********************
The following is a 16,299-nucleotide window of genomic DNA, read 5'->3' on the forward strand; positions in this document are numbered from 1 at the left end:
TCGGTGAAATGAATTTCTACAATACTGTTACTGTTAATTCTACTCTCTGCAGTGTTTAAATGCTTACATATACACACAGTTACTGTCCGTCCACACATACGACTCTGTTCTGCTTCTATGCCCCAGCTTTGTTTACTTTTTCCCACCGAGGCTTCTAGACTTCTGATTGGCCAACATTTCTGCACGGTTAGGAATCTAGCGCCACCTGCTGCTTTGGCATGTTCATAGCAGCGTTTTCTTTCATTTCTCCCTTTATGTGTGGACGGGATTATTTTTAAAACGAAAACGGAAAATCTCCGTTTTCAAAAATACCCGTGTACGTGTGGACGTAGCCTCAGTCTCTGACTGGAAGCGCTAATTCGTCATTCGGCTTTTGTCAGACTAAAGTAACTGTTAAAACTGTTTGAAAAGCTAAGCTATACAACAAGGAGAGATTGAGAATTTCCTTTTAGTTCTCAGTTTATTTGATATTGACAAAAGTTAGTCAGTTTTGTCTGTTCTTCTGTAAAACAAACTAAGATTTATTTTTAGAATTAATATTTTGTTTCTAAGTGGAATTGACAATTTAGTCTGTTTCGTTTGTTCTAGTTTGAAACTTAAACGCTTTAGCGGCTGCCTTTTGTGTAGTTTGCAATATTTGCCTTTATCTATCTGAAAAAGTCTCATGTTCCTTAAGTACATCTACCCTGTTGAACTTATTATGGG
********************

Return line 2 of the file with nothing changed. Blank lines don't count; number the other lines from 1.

TCGGTGAAATGAATTTCTACAATACTGTTACTGTTAATTCTACTCTCTGCAGTGTTTAAATGCTTACATATACACACAGTTACTGTCCGTCCACACATACGACTCTGTTCTGCTTCTATGCCCCAGCTTTGTTTACTTTTTCCCACCGAGGCTTCTAGACTTCTGATTGGCCAACATTTCTGCACGGTTAGGAATCTAGCGCCACCTGCTGCTTTGGCATGTTCATAGCAGCGTTTTCTTTCATTTCTCCCTTTATGTGTGGACGGGATTATTTTTAAAACGAAAACGGAAAATCTCCGTTTTCAAAAATACCCGTGTACGTGTGGACGTAGCCTCAGTCTCTGACTGGAAGCGCTAATTCGTCATTCGGCTTTTGTCAGACTAAAGTAACTGTTAAAACTGTTTGAAAAGCTAAGCTATACAACAAGGAGAGATTGAGAATTTCCTTTTAGTTCTCAGTTTATTTGATATTGACAAAAGTTAGTCAGTTTTGTCTGTTCTTCTGTAAAACAAACTAAGATTTATTTTTAGAATTAATATTTTGTTTCTAAGTGGAATTGACAATTTAGTCTGTTTCGTTTGTTCTAGTTTGAAACTTAAACGCTTTAGCGGCTGCCTTTTGTGTAGTTTGCAATATTTGCCTTTATCTATCTGAAAAAGTCTCATGTTCCTTAAGTACATCTACCCTGTTGAACTTATTATGGG